German Chancellor Angela Merkel has announced plans to slowly ease restrictions on the coronavirus pandemic.
The rules on social distancing will remain in effect until at least May 3, with Merkel also strongly recommending that people wear face masks in public.
But starting next week, some larger stores may open.
And schools will start reopening from May 4, with priority for students taking exams.
Merkel said the country has achieved “fragile intermediate success” through tough measures.
The Chancellor said the country “must stay focused and keep going,” adding that they “don’t have much room for maneuver.”
Large public gatherings, including religious services, will remain prohibited until August 31. The bars, cafes, restaurants, cinemas and concert halls will all remain closed.
According to the German Robert Koch Institute (RKI), the country has 127,584 confirmed cases and has reported 3,254 deaths.
Merkel’s announcement makes Germany the last European country to start relaxing the restrictions:
- Denmark reopened schools and nurseries for children up to 11 years old
- Construction and manufacturing work resumes in Spain
- Thousands of small stores Austria reopened on Tuesday and the country will allow outdoor sports like tennis, golf and athletics from May 1
- Some regions Italy reopened bookstores and children’s clothing stores
France, however, extended its foreclosure measures for an additional four weeks until May 11. Belgium will maintain its restrictions until at least May 3.
And in Russia, groups of veterans have asked President Vladimir Putin to postpone the May 9th 75th anniversary victory parade scheduled for May 9 because of the risk it may pose to participants.
What did Mrs. Merkel say?
After a videoconference with the heads of the 16 German states, Merkel announced the gradual loosening of strict foreclosure measures.
Schools can reopen “gradually and very slowly” after May 4, she said, with new safety measures for breaks and school buses, and priority given to students taking exams.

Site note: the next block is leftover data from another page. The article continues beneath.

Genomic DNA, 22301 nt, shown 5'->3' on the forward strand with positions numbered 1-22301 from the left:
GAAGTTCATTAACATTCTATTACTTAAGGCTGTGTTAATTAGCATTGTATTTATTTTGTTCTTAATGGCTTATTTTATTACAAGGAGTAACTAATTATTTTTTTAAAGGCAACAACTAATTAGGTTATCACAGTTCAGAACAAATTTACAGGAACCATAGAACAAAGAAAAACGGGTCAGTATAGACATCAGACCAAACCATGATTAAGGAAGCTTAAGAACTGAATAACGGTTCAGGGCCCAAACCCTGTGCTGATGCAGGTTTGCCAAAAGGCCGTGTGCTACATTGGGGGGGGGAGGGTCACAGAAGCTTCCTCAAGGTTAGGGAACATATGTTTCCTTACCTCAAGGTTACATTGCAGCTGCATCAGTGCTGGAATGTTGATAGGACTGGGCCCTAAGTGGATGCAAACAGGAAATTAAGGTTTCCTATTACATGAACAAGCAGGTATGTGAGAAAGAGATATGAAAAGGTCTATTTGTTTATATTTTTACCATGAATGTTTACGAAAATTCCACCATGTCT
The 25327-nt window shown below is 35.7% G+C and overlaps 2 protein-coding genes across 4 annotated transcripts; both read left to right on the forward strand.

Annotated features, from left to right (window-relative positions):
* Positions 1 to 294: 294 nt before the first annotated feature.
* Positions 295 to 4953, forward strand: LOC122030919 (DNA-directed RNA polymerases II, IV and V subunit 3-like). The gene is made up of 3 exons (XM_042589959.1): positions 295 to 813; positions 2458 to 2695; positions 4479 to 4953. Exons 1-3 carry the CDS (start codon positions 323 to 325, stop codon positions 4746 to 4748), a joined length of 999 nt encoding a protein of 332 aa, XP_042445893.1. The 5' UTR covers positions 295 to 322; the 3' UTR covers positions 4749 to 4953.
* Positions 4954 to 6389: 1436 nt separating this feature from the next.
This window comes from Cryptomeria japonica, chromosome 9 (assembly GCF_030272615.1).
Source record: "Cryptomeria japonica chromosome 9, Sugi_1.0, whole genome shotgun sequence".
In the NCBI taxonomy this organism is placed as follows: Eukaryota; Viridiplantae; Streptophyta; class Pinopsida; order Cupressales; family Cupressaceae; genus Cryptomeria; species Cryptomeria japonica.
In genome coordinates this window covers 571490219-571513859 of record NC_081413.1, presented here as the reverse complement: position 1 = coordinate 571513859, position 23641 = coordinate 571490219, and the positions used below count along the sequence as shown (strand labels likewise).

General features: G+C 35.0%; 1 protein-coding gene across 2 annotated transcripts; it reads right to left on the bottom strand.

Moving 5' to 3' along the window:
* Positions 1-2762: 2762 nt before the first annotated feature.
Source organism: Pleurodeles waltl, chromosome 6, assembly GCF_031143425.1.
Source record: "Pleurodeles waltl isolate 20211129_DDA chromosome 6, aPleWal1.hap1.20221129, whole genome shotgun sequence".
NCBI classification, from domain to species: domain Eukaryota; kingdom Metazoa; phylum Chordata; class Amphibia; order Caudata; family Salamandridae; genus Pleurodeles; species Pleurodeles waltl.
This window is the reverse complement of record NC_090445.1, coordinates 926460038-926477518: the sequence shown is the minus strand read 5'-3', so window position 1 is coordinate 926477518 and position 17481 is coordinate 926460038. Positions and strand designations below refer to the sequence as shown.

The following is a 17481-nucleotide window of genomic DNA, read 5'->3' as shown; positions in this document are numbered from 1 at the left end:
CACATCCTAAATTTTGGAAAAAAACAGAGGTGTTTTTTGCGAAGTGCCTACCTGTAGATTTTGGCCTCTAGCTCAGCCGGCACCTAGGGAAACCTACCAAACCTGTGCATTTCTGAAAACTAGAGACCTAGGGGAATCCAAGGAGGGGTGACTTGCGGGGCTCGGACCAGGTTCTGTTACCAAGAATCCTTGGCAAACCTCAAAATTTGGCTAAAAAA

“It will be a great logistical effort and it requires very careful preparation,” she said.
Stores up to 800 square meters (8,600 square feet) may restart from Monday, provided they have “plans to maintain hygiene,” she said.
Car dealerships, bike shops and bookstores can all reopen, regardless of size. Hairdressers will be allowed to open their doors from May 4, provided they also follow strict hygiene measures.
But the locking is far from over. The Chancellor strongly recommended that people wear protective masks when shopping and on public transport, saying it “will help protect others.”
This makes Germany the last country to publish face mask directives in public – although Merkel has not made it mandatory.
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Europe’s largest economy went into recession in March, said its economy minister, citing “the collapse of global demand, the disruption of supply chains, changes in consumer behavior and the ‘investor uncertainty’.
Last month, the German government adopted a recovery plan worth 750 billion euros (£ 653 billion; $ 816 billion) to help mitigate the effects of the virus.
Economists and governments are increasingly concerned about the impact of the global pandemic. The head of the International Monetary Fund has warned that the world is facing its worst economic crisis since the Great Depression in the 1930s.
Last week, the EU agreed on a € 500 billion bailout package for member states hard hit by the epidemic.
European Commission chief Ursula von der Leyen presented a roadmap for a gradual lifting of restrictions in the 27-state bloc on Wednesday, but said it was not a signal to act immediately.
She set out the key conditions involving a significant reduction in the spread of Covid-19, the health system, surveillance and monitoring. A donor conference will be held online for governments and organizations to pledge money for a vaccine, said von der Leyen.